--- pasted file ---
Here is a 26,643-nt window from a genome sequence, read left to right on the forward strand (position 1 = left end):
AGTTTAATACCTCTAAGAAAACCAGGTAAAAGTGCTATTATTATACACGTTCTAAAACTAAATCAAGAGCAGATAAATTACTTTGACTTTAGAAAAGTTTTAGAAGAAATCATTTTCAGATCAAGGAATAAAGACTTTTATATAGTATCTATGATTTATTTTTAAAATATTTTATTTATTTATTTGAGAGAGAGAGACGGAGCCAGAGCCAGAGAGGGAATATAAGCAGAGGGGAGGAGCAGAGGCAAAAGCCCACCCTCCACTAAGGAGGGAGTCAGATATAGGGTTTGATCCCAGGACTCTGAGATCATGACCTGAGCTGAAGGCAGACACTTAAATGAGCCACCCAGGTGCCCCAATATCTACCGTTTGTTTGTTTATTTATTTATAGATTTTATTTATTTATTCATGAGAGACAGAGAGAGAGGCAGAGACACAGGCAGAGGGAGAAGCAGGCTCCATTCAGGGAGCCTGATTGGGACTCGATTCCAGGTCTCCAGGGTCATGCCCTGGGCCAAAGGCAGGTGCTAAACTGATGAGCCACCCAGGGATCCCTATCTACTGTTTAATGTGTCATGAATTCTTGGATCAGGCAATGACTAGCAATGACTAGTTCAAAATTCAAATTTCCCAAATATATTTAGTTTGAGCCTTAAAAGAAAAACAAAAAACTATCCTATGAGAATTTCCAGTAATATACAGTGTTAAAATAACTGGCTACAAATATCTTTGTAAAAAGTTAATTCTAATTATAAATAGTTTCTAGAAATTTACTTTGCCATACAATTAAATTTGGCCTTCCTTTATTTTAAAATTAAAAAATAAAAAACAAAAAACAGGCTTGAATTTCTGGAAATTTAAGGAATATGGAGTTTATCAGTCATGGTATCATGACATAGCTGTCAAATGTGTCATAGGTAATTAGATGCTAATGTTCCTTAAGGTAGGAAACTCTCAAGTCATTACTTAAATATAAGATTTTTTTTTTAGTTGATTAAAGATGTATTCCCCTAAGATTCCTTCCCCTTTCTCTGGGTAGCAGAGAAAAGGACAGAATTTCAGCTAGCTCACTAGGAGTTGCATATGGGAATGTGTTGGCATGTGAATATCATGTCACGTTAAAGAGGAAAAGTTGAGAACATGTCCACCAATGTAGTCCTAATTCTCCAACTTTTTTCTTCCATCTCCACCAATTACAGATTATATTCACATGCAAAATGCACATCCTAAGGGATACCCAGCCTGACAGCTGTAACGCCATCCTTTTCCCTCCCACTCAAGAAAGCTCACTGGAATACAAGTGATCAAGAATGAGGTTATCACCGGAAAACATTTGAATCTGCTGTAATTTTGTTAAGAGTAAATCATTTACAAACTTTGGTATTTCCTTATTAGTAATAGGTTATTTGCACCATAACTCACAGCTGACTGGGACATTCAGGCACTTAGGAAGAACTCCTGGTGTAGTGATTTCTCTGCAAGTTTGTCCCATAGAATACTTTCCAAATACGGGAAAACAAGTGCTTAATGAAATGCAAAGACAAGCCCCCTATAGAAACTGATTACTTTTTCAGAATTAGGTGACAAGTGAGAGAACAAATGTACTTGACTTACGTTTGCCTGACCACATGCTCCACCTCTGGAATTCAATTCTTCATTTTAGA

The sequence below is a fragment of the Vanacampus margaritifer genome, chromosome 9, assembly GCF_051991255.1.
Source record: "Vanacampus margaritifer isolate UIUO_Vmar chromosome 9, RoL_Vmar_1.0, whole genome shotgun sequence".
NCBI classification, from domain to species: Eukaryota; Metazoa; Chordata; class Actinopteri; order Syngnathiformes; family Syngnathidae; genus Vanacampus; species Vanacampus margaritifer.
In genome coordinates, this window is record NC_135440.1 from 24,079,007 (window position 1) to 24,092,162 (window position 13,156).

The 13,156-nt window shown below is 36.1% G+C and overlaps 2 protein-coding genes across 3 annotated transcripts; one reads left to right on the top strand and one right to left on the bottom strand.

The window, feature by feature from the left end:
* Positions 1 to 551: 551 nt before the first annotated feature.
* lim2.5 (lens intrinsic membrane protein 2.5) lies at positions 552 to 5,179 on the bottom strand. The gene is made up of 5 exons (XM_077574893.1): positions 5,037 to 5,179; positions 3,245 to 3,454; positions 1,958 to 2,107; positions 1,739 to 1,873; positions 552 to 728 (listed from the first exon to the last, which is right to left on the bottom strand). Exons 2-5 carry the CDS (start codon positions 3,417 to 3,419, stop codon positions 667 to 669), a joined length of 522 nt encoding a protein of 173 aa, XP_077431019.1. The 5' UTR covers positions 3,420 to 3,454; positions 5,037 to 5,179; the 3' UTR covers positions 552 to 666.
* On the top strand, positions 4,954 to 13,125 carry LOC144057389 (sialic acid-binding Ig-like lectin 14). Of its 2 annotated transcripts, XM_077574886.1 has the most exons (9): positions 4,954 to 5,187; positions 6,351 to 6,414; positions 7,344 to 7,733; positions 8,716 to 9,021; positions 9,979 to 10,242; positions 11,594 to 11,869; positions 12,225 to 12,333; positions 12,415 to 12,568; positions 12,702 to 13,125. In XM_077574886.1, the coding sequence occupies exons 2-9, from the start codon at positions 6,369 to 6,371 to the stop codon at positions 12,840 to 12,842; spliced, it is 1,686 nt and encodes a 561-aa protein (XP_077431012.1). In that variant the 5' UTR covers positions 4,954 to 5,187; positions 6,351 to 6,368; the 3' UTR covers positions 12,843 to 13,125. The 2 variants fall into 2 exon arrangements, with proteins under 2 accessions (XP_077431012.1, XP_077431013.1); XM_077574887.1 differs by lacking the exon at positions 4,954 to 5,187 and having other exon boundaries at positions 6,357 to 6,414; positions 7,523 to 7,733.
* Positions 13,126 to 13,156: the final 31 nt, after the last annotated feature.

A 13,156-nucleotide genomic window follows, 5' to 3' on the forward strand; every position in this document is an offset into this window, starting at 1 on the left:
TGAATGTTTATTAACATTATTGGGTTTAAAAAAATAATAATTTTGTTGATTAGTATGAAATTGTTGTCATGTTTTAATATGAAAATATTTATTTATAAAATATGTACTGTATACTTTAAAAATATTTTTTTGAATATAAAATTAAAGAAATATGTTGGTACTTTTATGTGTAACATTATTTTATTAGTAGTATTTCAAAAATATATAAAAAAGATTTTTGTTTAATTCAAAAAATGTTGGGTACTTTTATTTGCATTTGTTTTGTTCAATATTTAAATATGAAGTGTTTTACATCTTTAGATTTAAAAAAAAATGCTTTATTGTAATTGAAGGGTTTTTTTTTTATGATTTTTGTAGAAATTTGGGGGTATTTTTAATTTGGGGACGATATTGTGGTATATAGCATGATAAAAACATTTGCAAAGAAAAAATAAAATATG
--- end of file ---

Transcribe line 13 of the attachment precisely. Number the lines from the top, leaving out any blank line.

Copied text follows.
A 13,156-nucleotide genomic window follows, 5' to 3' on the forward strand; every position in this document is an offset into this window, starting at 1 on the left: